2011 National Symposium on Market Transformation

2011 National Symposium on Market Transformation

Transitions and Transformation


Marriott Wardman Park Hotel
Washington, DC
April 10, 2011 to April 12, 2011

Sponsored by the American Council for an Energy Efficient Economy (ACEEE) and
the Consortium for Energy Efficiency (CEE)
with support from the US EPA/DOE ENERGY STAR® Programs.

 

Reflections from the 15th Annual National Symposium on Market Transformation

 

“Transition and Transformation,” the theme of the 2011 Symposium,  reflected the evolving landscape for energy efficiency and the challenges presented by ongoing economic woes, including efforts to sustain momentum as ARRA funding ends, and the need to realize ever deeper savings. Yet along with each of these challenges there are opportunities, and the nearly 350 attendees at this year’s conference convened in the nation’s capital to discuss these promising paths forward.

At the Symposium’s start, participants paid tribute to Blair Hamilton, a true champion of energy efficiency. Blair’s commitment and pursuit of innovative approaches to energy efficiency programs and policies advanced the field and inspired many. We are grateful for his many years of leadership in our energy efficiency community.

In the opening plenary, industry partners presented insights on the role of federal policy, energy efficiency programs, and growing interest and awareness of energy efficiency in their businesses and how these drivers factor into their business planning and development. Randy Moorhead of Philips discussed the emergence of new lighting technologies and greater consumer choices, punctuating his remarks with a demonstration of the new bulbs now on the market, including a screw-in LED, a technology that presents significant opportunities for energy savings. Brett Knox, President of GreenHomes America, followed up with a discussion of successful strategies for selling home energy improvement projects across different regions and constituencies and shared suggestions for better coordination between efficiency programs and contractors in the field.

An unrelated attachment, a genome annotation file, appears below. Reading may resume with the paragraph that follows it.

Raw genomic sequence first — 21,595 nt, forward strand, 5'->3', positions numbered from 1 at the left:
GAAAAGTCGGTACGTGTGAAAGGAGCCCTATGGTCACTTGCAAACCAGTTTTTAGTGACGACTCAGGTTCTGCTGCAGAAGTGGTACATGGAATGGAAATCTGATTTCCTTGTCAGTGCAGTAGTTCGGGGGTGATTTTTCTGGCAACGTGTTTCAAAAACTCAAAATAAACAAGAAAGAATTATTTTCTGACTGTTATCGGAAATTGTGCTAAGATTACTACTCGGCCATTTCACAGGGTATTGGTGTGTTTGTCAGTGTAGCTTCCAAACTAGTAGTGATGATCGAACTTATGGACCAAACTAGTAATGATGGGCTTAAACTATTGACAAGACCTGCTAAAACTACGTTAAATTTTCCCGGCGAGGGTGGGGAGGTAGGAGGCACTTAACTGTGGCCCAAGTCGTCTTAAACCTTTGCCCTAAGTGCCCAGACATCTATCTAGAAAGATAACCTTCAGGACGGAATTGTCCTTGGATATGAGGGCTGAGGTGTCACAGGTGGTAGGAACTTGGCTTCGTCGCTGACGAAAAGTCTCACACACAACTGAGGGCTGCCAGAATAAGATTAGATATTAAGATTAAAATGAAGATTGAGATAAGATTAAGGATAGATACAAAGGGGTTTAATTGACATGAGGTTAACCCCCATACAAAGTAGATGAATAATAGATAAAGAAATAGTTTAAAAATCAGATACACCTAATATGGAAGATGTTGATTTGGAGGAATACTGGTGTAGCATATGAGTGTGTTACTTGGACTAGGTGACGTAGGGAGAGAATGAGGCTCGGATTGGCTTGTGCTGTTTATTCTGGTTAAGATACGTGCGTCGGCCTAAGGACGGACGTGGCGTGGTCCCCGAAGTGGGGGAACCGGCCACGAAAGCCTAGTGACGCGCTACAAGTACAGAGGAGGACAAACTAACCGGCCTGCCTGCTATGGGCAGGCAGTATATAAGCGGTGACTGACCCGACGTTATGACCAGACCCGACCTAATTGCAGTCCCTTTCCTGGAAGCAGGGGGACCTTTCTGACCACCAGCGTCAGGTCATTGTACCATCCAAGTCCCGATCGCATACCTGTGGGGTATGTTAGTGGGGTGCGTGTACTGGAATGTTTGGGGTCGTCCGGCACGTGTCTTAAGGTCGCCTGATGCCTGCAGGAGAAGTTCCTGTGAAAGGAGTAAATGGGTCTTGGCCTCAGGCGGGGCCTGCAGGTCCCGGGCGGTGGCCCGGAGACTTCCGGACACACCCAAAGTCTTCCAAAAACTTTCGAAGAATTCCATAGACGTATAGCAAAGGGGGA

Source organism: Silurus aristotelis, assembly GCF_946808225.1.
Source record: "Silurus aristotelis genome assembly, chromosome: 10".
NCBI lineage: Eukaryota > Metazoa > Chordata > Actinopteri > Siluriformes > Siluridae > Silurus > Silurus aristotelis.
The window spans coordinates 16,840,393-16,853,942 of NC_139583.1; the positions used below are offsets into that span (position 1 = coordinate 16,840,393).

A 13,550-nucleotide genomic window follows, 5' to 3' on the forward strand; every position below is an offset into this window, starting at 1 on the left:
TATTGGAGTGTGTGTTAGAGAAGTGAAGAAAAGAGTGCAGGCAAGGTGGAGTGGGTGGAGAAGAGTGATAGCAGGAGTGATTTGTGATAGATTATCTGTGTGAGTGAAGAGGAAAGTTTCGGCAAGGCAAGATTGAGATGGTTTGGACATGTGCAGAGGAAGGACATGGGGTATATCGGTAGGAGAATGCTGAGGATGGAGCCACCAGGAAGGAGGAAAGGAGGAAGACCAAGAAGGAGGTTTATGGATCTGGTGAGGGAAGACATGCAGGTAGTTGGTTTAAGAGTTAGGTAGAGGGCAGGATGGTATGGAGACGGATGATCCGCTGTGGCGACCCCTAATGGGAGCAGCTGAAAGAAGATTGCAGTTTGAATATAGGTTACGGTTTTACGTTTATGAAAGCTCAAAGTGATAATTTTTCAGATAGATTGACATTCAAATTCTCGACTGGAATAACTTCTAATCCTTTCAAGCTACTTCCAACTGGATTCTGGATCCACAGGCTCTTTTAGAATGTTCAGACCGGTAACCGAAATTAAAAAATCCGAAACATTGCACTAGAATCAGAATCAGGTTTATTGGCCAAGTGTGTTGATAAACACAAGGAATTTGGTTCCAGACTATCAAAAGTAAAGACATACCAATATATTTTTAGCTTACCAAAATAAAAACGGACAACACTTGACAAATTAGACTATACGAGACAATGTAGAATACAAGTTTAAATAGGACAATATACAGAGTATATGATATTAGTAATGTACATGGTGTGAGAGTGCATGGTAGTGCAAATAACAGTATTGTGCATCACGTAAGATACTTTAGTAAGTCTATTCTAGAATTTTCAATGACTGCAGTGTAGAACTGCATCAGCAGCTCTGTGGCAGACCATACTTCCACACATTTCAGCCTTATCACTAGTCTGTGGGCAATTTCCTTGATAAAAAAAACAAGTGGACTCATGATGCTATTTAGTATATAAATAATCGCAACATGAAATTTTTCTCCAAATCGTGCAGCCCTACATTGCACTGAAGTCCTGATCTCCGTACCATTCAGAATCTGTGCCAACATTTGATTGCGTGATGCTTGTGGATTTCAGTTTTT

Throughout the remainder of the conference, the emphasis was on strategies, tactics, and technologies to build on past successes and continue to expand the reach and impact of energy efficiency programs and policies. Sessions featured rousing presentations and discussions from speakers and attendees across sectors, including real-world experience with building energy rating and disclosure, local policy and program initiatives, cutting-edge technologies in lighting, and new opportunities for industrial facilities.

Successful market transformation efforts have made possible recent adoption of more stringent appliance and equipment standards and stronger building codes by moving more efficient technologies and practices into the mainstream. A number of Symposium sessions were dedicated to identifying new opportunities for programs in light of these successes. Discussion topics included development of a holistic approach to markets that looks beyond short-term opportunities toward greater cooperative exchange between market actors in order to maximize savings, development, and broader use of evaluation models that capture whole market impacts. Other topics focused on the role of efficiency programs in capturing lost opportunities from lagging building code compliance, and new whole-system approaches that take the field beyond individual products to increase savings and accelerate the move to net zero energy buildings.

If one were to pick a common thread among the many sessions at the conference, it might be cooperation through communication. Many speakers stressed the importance of communication and teamwork in order to meet our ambitious energy savings targets. While the challenges facing the energy efficiency community provoked frank discussion on roadblocks to future progress, attendees also left with a renewed sense of optimism based on the innovative and paradigm-shifting solutions presented